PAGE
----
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CVB websites more streamlined

Targeted marketing
A 90-year-old is not likely to buy a Corvette. And men probably aren’t the target audience for minivans.

Like automakers, CVBs are marketing to specific markets.

The Alexandria CVA, for example, developed a section strictly for meeting planners. Previously, one section addressed meeting planners and tour group planners.

“Part of our concern with the old site was that we were addressing two different markets,” said Lloyd. “We realized we couldn’t address tour groups and meeting planners with the same message.”

The new meeting planner section differs from the leisure section in tone, color scheme and design.

“It looks more businesslike, and it has more information,” said Lloyd. “We learned that planners like to have as much information as they can. A lot of them are planning at 10 o’clock at night. We improved our content a lot.”

Stewart hopes the new website will make it clear that the Pinehurst area, where golf is the best-known attraction, is also good for military meetings and other types of sports competitions.
Pinehurst’s site has specific pages for those meeting segments and others.

On the sports page, planners can choose their sport and see a list of facilities that meet their needs.

“We added an RFP for a sports planner that asks different things than you would ask a meeting planner,” she said.

Scottsdale also developed landing pages for different types of meetings. Doing so makes the site easier to find when planners do Internet searches for venues for specific types of meetings, for example, insurance or medical.

A video for meeting planners was also created. “The video we added speaks directly to meeting planners,” said Kenzer. “The narrator walks us through and shows points of interest, but we don’t spend a lot of time with a feel-good message. The meeting planner video is quick and to the point.”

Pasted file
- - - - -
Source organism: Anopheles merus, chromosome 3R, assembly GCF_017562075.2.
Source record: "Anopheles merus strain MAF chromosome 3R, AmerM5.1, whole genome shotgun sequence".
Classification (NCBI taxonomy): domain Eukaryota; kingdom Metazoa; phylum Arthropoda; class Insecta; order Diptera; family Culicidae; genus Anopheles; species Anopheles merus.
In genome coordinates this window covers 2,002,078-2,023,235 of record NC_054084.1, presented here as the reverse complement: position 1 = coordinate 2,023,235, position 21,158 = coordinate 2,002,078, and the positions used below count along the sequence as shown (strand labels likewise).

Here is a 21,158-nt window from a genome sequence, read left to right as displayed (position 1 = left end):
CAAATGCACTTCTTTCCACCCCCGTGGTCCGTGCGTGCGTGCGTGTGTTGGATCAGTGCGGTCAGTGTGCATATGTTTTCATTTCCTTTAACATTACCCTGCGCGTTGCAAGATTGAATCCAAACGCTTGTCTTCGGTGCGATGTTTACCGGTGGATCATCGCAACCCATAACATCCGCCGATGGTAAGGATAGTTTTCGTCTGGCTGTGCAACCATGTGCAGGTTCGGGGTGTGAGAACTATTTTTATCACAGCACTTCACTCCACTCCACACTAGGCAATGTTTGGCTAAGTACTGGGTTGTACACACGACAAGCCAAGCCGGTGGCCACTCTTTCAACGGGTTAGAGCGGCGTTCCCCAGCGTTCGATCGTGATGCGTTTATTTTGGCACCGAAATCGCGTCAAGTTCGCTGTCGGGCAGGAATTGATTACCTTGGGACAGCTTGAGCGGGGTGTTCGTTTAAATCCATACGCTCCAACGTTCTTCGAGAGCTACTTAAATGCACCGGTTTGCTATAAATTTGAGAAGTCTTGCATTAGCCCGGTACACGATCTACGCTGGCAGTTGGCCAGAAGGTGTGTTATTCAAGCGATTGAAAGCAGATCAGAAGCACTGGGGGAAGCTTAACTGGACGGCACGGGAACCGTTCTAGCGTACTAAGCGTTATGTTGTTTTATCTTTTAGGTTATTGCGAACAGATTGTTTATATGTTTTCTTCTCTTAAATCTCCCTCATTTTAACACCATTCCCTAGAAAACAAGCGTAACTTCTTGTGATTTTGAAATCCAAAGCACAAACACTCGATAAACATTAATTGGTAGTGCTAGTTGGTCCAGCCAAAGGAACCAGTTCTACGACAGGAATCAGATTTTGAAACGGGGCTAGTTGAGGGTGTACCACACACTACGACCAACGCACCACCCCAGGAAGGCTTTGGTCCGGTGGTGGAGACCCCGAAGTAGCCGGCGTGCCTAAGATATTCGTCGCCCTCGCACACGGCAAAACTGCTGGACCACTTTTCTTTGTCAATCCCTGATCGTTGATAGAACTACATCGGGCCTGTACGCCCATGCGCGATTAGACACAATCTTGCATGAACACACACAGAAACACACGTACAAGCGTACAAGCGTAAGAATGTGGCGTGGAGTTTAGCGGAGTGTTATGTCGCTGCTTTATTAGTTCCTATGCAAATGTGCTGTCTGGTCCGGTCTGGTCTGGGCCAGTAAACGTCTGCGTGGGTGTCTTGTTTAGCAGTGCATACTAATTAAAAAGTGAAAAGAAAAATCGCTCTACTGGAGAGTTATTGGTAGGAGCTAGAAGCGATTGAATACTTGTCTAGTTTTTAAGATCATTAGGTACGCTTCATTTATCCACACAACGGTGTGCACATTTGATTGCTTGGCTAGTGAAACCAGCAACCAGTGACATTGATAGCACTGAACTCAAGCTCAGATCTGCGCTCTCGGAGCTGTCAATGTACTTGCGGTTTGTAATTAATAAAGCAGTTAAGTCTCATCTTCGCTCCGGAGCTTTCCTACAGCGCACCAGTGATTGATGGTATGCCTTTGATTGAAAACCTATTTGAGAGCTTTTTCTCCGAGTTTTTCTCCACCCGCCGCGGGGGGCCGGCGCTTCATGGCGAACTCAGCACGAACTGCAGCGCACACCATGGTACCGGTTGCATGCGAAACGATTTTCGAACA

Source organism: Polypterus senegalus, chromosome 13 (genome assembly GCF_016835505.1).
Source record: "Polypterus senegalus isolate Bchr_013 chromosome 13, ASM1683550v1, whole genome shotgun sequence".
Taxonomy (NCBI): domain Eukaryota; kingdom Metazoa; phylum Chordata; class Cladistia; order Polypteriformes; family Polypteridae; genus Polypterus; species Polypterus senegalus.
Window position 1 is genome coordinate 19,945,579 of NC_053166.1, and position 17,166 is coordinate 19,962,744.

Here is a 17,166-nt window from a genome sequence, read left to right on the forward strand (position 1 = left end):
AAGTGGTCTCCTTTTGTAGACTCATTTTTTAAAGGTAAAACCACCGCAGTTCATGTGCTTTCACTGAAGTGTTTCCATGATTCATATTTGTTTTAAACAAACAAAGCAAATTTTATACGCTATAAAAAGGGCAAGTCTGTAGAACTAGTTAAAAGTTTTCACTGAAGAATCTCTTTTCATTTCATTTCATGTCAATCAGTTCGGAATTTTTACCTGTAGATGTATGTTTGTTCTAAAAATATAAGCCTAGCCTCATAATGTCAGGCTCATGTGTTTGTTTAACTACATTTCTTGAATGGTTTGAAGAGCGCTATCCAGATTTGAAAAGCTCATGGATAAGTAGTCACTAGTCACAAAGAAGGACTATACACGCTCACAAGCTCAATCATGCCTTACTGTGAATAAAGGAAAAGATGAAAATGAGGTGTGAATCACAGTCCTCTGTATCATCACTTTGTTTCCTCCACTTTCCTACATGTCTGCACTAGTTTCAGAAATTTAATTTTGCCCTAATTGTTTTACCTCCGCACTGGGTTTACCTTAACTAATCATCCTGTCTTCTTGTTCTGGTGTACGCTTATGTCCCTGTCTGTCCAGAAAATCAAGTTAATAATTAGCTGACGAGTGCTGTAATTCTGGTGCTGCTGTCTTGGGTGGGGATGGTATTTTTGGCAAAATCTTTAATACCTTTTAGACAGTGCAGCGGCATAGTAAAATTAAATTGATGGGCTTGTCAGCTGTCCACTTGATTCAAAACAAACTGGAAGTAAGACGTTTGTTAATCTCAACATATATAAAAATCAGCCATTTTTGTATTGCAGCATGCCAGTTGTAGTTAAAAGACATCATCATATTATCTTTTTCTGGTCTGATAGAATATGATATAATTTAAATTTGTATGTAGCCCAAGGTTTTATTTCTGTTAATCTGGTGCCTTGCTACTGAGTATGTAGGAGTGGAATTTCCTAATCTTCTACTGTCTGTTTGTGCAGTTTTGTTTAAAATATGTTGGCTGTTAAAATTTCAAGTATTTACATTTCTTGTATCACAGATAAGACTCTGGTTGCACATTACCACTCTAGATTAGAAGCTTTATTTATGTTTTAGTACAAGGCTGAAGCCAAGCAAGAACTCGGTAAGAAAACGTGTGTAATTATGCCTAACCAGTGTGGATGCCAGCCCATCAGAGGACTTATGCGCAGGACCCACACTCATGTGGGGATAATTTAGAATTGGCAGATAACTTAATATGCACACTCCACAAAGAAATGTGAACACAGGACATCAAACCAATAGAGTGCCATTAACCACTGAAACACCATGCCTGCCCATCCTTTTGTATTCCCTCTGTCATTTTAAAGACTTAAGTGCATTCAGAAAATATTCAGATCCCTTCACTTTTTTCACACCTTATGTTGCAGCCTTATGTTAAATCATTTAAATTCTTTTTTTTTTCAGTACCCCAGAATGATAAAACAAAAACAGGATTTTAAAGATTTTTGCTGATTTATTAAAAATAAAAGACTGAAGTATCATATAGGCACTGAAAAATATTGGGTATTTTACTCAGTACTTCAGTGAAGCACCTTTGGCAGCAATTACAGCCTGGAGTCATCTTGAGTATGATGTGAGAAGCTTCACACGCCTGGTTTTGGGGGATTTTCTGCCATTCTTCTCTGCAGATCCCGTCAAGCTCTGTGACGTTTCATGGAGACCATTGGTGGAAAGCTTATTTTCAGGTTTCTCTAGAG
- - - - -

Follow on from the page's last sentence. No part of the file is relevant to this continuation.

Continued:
Streamlined style and function

Whether you are building a car or a website, form and function are primary to good design.

Before it began reworking its website, the Scottsdale CVB studied those of its peers.

It found, in some cases, that CVB websites overreached, going “so far out of the realm of normal that the average user has a hard time understanding how to use them,” said Kenzer. “We realized we should not be trying to teach meeting planners new tricks.”

The bureau’s staff also realized that in simplifying some processes for planners, they would create more work for themselves.

“We decided that if they have their  own RFP, they should use it instead of making them answer a bazillion questions,” said Kenzer. “And if our team needs more information, it is a great opportunity for them to call and start the conversation and build camaraderie.

“It is a little more work on our end but leads to a better relationship with the planners overall,” he said.

On the advice of its Web partner, Simpleview, the Alexandria CVA streamlined its RFP. Simpleview hosts more than 200 CVB websites.

“There were a lot of required fields, and we opted to let some of them go,” said Lloyd.

Planners can attach their own RFPs, and the bureau makes it a priority to respond immediately when RFPs are posted.

The Pinehurst area bureau also streamlined its RFP.

“Our other one was two or three pages,” Stewart said. “Now, it is very simple. They just click, click, click.”

An evolution

CVBs realize that their websites are a work in progress. They’ll need tuneups and tweaks and, every few years, complete overhauls.

Just months after the new website went live, Alexandria’s Lloyd admitted, “I already have four pages of changes that I want to make. It is continually evolving. Everything changes, and we want to make sure we stay attuned.”